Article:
Before Atelier, it wasn't simply possible to develop InterSystems applications on Linux / MacOS without a VM, since Caché Studio was supported only for Windows. Now that Atelier is based on Eclipse IDE, you can develop on any platform supported by Eclipse. However, the method described in the article is completely cross-platform.

Some projects have many other sources and files besides ObjectScript classes. The question here is how to properly organize the source code of the entire project. Today, the next development cycle is used for projects using InterSystems Tech: you work on sources in Studio/Atelier, and then  you can do export XML/CLS files to a vcs-indexed file system with a help of embedded tools. These exported files are not intended for modifications. In case of Atelier, the development cycle is designed around Atelier only, and each and every extension has to be supported by the IDE. There is a little support of  external tools, build tools, code analyzers, preprocessors, as well as there is no support for an arbitrary project structure and so on. To sum up, mostly what was designed initially is supported only.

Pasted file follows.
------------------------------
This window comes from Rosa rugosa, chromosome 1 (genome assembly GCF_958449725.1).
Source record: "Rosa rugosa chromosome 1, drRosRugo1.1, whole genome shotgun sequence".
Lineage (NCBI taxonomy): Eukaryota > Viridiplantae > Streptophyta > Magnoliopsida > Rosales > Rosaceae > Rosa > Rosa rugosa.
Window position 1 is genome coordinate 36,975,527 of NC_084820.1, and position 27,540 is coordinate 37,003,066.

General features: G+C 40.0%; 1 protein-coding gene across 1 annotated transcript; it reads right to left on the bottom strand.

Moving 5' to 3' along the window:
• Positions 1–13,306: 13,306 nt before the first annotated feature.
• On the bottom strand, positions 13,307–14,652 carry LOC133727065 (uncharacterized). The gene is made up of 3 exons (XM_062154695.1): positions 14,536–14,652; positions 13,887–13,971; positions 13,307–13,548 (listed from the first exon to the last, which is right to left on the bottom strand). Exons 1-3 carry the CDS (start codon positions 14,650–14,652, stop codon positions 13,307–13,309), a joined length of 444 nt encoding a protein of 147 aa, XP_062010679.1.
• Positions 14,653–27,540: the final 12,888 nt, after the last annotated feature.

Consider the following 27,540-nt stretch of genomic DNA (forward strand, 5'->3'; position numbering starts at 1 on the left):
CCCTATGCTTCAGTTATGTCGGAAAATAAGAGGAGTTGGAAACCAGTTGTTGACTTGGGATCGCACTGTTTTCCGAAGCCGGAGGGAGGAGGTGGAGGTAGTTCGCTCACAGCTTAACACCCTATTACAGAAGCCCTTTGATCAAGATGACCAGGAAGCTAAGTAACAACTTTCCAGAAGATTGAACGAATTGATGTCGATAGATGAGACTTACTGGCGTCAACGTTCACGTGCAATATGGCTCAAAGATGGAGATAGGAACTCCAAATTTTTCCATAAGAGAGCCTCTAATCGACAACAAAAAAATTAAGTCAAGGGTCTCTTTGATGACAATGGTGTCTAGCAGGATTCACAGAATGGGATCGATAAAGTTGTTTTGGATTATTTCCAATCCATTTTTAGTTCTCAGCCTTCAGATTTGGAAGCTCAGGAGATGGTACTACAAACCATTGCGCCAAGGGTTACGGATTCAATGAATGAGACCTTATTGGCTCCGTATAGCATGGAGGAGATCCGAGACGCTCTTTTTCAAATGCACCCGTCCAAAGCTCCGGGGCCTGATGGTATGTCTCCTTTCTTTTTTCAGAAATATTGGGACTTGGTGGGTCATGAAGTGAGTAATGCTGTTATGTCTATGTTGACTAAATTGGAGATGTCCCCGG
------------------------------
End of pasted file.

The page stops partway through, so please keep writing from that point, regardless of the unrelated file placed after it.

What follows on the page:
Finally, the most important motivation, taking into account all of the above, is to open ObjectScript Programming Language for the whole world. This has already began: InterSystems introduced InterSystems Open Exchange, an ObjectScript support was developed for Sublime Text Editor, Atom and Visual Studio Code, and so on. See? That's what it is about!

Syntax highlighting in Visual Studio Code - an "external" IDE for ObjectScript


Exporting ObjectScript program sources to UDL (Universal Definition Language) format landed completely just in InterSystems Caché 2016.2. In previous versions, starting with InterSystems Caché 2013.2, the class code export was also possible, using the methods of the class %Compiler.UDL.TextServices. It is also worth mentioning that, starting from version 2016.2, the Atelier REST API is also available for importing/exporting class definitions for InterSystems products.

Before UDL, it was only possible to export and import the XML representation of classes, which was just a big mess for version control systems. Through XML class definition also had a plaintext code you could edit, you weren't able to see clean commit diffs (example: one of my projects which still has some XMLs in it), do merge requests and so on. UDL cleans this up and opens new possibilities for projects development on top of InterSystems products.